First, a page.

Document everything. You may have to attach an explanatory letter to your tax return if they won't clarify the situation on their end.

IANA CPA or any kind of tax professional.
posted by JimN2TAW at 10:56 AM on February 12 [1 favorite]

Best answer: For maybe helpful context, the IRS changed the filing rules for 2020, so non-employee compensation (paid to many non-gig-economy freelancers, but they’d probably be lumped in there, too) got moved to the revived 1099-NEC, where it would have previously been reported on the 1099-MISC, box 7. It made reporting a little more tedious than usual as many existing records had to be updated, and I can definitely see how someone would have just taken a stab at how to classify an unusual payment like this appropriately.

Anyway, I agree that this income should have been on a 1099-MISC, probably box 3. It should not be a big deal for the company to issue a corrected 1099 if you ask! I’m not a CPA, but I process 1099s for my employer, and every year we have to issue a handful of corrections. It’s easy, so go into it assuming it’ll be a simple ask!

And I’m so sorry for your loss. I hope this is resolved quickly for you.
posted by circle at 11:23 AM on February 12 [2 favorites]

I'm a freelancer so I deal with multiple 1099s each year, with many opportunities for error. Just FYI, when the IRS has a question about something like this, it doesn't jump straight to audit. This is in the territory of them sending you a letter saying "You called it MISC but the employer called it NEC, please clarify" which then can be resolved by mailing an explanation to them and/or the employer reissuing a corrected 1099 at that point. (Which definitely has happened to me more than once.)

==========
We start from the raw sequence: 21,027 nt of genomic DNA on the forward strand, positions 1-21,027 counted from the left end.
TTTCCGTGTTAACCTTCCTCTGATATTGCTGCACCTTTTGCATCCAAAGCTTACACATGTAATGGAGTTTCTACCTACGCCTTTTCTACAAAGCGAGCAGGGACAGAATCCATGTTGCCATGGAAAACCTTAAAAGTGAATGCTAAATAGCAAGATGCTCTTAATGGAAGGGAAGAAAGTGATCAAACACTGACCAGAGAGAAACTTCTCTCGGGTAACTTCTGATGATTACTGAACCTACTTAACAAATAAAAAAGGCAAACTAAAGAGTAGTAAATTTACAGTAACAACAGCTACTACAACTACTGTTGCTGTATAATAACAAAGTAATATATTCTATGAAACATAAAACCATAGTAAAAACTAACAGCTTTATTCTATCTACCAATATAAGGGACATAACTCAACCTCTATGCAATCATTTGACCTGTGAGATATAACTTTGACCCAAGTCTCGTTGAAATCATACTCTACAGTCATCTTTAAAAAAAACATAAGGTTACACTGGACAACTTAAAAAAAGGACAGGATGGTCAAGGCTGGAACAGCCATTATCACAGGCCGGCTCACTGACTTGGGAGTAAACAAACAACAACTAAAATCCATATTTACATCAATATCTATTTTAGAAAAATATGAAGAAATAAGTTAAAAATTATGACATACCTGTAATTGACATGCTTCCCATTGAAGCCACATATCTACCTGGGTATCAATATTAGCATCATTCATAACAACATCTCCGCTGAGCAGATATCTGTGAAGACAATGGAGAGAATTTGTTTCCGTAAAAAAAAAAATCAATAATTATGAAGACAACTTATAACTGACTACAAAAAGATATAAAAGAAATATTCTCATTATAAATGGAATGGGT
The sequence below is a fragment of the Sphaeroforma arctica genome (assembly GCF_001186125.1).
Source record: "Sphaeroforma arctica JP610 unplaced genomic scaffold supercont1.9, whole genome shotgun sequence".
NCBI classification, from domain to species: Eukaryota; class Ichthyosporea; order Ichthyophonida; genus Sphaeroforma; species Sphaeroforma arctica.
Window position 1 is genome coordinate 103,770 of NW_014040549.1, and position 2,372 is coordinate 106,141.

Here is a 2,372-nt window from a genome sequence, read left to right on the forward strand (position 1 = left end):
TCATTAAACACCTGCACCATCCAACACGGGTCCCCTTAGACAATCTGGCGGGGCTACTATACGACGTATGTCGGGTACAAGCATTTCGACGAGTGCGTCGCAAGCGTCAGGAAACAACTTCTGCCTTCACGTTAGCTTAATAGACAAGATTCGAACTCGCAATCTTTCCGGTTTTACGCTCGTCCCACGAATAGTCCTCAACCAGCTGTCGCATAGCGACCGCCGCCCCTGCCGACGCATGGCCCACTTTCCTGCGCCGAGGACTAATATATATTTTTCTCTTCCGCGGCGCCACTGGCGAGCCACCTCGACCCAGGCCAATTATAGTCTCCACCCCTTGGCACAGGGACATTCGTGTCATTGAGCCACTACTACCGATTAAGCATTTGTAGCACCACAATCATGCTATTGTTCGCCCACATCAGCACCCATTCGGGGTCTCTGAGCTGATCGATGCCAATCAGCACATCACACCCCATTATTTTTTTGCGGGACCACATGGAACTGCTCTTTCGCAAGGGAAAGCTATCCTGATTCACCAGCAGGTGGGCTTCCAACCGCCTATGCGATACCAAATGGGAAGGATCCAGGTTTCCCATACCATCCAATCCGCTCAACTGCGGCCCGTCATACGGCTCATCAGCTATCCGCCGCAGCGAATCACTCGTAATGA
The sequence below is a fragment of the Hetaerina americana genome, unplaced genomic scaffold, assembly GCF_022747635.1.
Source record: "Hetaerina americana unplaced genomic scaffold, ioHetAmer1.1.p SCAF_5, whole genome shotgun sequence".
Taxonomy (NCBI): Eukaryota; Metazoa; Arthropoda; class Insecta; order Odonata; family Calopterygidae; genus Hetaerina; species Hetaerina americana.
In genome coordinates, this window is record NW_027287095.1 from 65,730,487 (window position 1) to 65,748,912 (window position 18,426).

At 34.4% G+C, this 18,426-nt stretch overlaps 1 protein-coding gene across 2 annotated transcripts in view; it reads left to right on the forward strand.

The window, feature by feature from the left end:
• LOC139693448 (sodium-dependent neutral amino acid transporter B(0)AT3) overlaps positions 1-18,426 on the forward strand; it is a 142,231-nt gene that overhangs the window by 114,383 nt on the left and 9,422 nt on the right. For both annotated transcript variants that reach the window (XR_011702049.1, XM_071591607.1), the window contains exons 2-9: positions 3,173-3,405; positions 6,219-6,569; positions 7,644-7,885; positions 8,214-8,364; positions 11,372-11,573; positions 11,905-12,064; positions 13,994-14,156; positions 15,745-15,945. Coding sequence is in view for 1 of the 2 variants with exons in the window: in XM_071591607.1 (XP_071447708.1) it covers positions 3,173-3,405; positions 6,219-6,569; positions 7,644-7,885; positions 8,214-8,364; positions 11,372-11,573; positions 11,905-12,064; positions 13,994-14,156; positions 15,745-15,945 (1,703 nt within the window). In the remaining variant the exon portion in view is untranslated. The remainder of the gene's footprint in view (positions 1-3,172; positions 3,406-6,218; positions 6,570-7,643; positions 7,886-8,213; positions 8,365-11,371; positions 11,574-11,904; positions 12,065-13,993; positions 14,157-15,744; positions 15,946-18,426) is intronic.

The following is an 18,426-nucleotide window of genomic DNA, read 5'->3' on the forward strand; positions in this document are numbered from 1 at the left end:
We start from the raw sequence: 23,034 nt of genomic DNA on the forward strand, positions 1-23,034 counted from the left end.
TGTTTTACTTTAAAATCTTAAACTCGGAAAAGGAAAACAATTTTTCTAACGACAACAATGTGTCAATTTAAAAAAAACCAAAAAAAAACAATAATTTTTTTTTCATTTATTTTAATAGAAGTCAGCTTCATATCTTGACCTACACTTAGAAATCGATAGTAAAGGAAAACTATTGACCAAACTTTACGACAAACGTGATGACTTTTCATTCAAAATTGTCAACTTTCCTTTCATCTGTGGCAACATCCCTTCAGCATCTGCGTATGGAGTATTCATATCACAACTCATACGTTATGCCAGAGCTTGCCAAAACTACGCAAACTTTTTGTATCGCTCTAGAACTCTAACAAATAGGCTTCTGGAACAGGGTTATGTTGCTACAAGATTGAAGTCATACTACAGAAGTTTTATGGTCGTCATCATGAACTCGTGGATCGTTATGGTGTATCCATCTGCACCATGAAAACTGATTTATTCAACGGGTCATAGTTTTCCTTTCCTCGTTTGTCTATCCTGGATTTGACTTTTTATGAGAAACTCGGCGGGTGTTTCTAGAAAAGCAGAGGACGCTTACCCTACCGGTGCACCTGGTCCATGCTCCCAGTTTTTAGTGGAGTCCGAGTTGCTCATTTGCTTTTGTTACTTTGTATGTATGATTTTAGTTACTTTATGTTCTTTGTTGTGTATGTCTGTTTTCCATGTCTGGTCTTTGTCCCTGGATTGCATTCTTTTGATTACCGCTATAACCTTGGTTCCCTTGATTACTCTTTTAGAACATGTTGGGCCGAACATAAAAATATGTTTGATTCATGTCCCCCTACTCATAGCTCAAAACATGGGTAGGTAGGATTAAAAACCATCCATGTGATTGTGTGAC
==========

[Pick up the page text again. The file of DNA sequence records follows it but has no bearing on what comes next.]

posted by BlahLaLa at 11:36 AM on February 12

The 1099-NEC is for reporting compensation to non-employees, which actually seems to suit your situation very well, so the form you have may very well be correct. The differentiation between the 1099-NEC and the 1099-MISC is new for TY2020, though, so people are still trying to figure it out and software may also not be up to date. Do you have an accountant? This is literally the exact kind of question you should ask them. You can also try calling the IRS and asking them. If you don't have an accountant and don't want to call, then I would report based on the 1099-NEC (as it is).

I actually am an accountant, but am still working on my license and won't be a CPA for another few months. Also, I don't know the whole picture of your taxes, yadda yadda yadda.
posted by rue72 at 11:50 AM on February 12

Since the income is not related to any wages or services, why isn't it simply a gift? Some years ago, a friend died and left me the two months salary which was part of his benefit package for survivors, not formally life insurance. The IRS challenged me, but I prevailed by insisting that any benefit due to death is not taxable. (I have no tax education whatsoever.)
posted by namret at 4:27 PM on February 12

Response by poster: Thanks, all! I will ask them if they can send a corrected form and muddle through.
posted by mskyle at 3:47 PM on February 14